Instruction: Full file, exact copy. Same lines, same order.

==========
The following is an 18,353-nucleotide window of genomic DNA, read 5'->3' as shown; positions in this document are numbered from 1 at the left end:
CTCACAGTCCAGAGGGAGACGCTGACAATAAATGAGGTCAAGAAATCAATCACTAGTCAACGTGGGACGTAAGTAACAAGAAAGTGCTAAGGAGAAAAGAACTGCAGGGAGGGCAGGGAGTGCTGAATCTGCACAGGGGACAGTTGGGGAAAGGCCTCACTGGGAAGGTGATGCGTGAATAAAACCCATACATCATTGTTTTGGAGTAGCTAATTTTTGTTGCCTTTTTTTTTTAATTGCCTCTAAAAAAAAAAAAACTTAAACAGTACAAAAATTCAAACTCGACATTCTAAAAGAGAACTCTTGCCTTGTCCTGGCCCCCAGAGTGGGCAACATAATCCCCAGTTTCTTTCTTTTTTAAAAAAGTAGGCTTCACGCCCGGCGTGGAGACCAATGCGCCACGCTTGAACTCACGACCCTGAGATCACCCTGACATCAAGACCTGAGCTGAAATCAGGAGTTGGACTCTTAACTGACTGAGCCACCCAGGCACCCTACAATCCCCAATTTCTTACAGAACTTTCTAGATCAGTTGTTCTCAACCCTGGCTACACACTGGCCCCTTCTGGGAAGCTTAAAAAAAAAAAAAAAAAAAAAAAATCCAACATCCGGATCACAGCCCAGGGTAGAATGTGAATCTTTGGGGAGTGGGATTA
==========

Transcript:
The following is an 18,353-nucleotide window of genomic DNA, read 5'->3' as shown; positions in this document are numbered from 1 at the left end:
CTCACAGTCCAGAGGGAGACGCTGACAATAAATGAGGTCAAGAAATCAATCACTAGTCAACGTGGGACGTAAGTAACAAGAAAGTGCTAAGGAGAAAAGAACTGCAGGGAGGGCAGGGAGTGCTGAATCTGCACAGGGGACAGTTGGGGAAAGGCCTCACTGGGAAGGTGATGCGTGAATAAAACCCATACATCATTGTTTTGGAGTAGCTAATTTTTGTTGCCTTTTTTTTTTAATTGCCTCTAAAAAAAAAAAAACTTAAACAGTACAAAAATTCAAACTCGACATTCTAAAAGAGAACTCTTGCCTTGTCCTGGCCCCCAGAGTGGGCAACATAATCCCCAGTTTCTTTCTTTTTTAAAAAAGTAGGCTTCACGCCCGGCGTGGAGACCAATGCGCCACGCTTGAACTCACGACCCTGAGATCACCCTGACATCAAGACCTGAGCTGAAATCAGGAGTTGGACTCTTAACTGACTGAGCCACCCAGGCACCCTACAATCCCCAATTTCTTACAGAACTTTCTAGATCAGTTGTTCTCAACCCTGGCTACACACTGGCCCCTTCTGGGAAGCTTAAAAAAAAAAAAAAAAAAAAAAAATCCAACATCCGGATCACAGCCCAGGGTAGAATGTGAATCTTTGGGGAGTGGGATTA